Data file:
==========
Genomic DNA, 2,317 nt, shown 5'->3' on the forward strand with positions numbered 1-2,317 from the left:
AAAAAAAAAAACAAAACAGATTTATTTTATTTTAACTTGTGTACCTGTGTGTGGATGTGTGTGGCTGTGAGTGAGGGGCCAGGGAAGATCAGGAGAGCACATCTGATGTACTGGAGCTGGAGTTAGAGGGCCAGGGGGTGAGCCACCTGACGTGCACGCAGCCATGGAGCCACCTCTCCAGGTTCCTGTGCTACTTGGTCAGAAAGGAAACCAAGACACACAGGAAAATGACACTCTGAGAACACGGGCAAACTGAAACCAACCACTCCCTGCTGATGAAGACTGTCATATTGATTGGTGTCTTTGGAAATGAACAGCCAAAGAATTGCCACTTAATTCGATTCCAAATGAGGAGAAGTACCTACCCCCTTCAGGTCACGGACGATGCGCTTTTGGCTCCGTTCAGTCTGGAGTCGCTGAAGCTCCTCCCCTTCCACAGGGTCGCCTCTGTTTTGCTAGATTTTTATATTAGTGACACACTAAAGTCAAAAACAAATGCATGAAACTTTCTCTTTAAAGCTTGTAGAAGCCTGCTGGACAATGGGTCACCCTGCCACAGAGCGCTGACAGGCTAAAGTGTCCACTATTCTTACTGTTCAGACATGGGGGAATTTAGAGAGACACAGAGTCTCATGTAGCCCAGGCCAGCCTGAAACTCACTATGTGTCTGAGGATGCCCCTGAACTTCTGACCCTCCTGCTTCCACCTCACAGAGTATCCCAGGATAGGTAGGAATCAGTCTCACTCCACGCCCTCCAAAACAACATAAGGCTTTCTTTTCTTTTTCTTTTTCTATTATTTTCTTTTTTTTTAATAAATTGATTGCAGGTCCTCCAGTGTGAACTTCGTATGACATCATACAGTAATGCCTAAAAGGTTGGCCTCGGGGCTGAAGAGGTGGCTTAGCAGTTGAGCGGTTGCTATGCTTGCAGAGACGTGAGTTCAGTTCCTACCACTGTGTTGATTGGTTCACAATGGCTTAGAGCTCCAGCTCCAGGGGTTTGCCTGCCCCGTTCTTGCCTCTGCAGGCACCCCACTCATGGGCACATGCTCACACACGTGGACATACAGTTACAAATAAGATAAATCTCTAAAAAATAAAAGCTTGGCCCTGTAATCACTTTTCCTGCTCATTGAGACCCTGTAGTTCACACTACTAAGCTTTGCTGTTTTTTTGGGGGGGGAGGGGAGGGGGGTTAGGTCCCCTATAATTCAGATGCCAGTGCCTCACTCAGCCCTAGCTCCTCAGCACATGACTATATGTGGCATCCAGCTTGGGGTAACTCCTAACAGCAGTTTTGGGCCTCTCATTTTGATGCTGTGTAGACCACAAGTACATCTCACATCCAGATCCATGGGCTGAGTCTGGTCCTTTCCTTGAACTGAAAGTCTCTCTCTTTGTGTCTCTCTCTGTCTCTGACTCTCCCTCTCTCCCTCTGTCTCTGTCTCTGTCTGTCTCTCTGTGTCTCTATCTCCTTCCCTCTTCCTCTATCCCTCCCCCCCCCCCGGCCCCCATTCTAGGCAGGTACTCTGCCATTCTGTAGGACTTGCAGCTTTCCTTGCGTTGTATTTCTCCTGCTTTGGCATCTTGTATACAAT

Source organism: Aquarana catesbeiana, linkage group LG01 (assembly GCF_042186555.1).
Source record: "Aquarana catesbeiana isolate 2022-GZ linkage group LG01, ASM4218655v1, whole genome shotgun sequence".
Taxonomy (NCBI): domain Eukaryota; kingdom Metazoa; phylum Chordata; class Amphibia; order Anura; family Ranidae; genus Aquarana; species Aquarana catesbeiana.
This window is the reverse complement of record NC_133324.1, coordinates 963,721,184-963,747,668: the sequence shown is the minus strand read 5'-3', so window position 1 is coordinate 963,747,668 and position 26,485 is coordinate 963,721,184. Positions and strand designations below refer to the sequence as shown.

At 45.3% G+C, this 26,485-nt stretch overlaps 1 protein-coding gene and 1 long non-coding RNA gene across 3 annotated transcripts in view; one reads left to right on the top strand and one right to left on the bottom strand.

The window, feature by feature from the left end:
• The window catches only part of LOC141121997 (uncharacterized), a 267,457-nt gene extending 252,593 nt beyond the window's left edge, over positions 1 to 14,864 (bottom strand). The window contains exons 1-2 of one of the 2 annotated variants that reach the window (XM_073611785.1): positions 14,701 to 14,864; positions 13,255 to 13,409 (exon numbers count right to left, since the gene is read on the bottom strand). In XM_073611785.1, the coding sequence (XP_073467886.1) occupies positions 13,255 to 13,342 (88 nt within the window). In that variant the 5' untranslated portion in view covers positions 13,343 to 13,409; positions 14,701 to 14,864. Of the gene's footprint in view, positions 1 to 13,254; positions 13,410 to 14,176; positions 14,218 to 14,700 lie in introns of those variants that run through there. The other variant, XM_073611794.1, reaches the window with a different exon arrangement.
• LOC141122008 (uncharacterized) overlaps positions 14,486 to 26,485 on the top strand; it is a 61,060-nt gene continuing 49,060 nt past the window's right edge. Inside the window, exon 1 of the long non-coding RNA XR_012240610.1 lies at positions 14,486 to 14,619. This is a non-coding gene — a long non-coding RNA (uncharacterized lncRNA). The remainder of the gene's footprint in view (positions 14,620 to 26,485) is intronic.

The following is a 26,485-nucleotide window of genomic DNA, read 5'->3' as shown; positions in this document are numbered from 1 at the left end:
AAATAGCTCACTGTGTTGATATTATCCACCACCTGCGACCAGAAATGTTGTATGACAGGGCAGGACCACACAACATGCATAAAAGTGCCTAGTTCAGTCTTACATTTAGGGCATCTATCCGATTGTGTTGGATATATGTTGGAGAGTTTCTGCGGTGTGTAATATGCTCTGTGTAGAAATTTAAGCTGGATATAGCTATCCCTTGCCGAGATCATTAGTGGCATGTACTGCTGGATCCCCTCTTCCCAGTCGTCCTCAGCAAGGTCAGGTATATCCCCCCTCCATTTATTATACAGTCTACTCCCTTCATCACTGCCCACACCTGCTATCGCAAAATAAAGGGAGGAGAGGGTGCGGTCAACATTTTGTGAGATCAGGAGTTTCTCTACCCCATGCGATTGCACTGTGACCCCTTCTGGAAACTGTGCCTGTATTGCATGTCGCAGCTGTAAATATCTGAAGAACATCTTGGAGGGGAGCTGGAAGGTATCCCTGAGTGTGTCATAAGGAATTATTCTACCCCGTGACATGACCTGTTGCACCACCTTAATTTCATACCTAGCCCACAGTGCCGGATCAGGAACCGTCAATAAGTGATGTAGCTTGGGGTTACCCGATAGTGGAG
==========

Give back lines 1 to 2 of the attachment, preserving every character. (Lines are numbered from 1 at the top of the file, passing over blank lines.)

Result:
Genomic DNA, 2,317 nt, shown 5'->3' on the forward strand with positions numbered 1-2,317 from the left:
AAAAAAAAAAACAAAACAGATTTATTTTATTTTAACTTGTGTACCTGTGTGTGGATGTGTGTGGCTGTGAGTGAGGGGCCAGGGAAGATCAGGAGAGCACATCTGATGTACTGGAGCTGGAGTTAGAGGGCCAGGGGGTGAGCCACCTGACGTGCACGCAGCCATGGAGCCACCTCTCCAGGTTCCTGTGCTACTTGGTCAGAAAGGAAACCAAGACACACAGGAAAATGACACTCTGAGAACACGGGCAAACTGAAACCAACCACTCCCTGCTGATGAAGACTGTCATATTGATTGGTGTCTTTGGAAATGAACAGCCAAAGAATTGCCACTTAATTCGATTCCAAATGAGGAGAAGTACCTACCCCCTTCAGGTCACGGACGATGCGCTTTTGGCTCCGTTCAGTCTGGAGTCGCTGAAGCTCCTCCCCTTCCACAGGGTCGCCTCTGTTTTGCTAGATTTTTATATTAGTGACACACTAAAGTCAAAAACAAATGCATGAAACTTTCTCTTTAAAGCTTGTAGAAGCCTGCTGGACAATGGGTCACCCTGCCACAGAGCGCTGACAGGCTAAAGTGTCCACTATTCTTACTGTTCAGACATGGGGGAATTTAGAGAGACACAGAGTCTCATGTAGCCCAGGCCAGCCTGAAACTCACTATGTGTCTGAGGATGCCCCTGAACTTCTGACCCTCCTGCTTCCACCTCACAGAGTATCCCAGGATAGGTAGGAATCAGTCTCACTCCACGCCCTCCAAAACAACATAAGGCTTTCTTTTCTTTTTCTTTTTCTATTATTTTCTTTTTTTTTAATAAATTGATTGCAGGTCCTCCAGTGTGAACTTCGTATGACATCATACAGTAATGCCTAAAAGGTTGGCCTCGGGGCTGAAGAGGTGGCTTAGCAGTTGAGCGGTTGCTATGCTTGCAGAGACGTGAGTTCAGTTCCTACCACTGTGTTGATTGGTTCACAATGGCTTAGAGCTCCAGCTCCAGGGGTTTGCCTGCCCCGTTCTTGCCTCTGCAGGCACCCCACTCATGGGCACATGCTCACACACGTGGACATACAGTTACAAATAAGATAAATCTCTAAAAAATAAAAGCTTGGCCCTGTAATCACTTTTCCTGCTCATTGAGACCCTGTAGTTCACACTACTAAGCTTTGCTGTTTTTTTGGGGGGGGAGGGGAGGGGGGTTAGGTCCCCTATAATTCAGATGCCAGTGCCTCACTCAGCCCTAGCTCCTCAGCACATGACTATATGTGGCATCCAGCTTGGGGTAACTCCTAACAGCAGTTTTGGGCCTCTCATTTTGATGCTGTGTAGACCACAAGTACATCTCACATCCAGATCCATGGGCTGAGTCTGGTCCTTTCCTTGAACTGAAAGTCTCTCTCTTTGTGTCTCTCTCTGTCTCTGACTCTCCCTCTCTCCCTCTGTCTCTGTCTCTGTCTGTCTCTCTGTGTCTCTATCTCCTTCCCTCTTCCTCTATCCCTCCCCCCCCCCCGGCCCCCATTCTAGGCAGGTACTCTGCCATTCTGTAGGACTTGCAGCTTTCCTTGCGTTGTATTTCTCCTGCTTTGGCATCTTGTATACAAT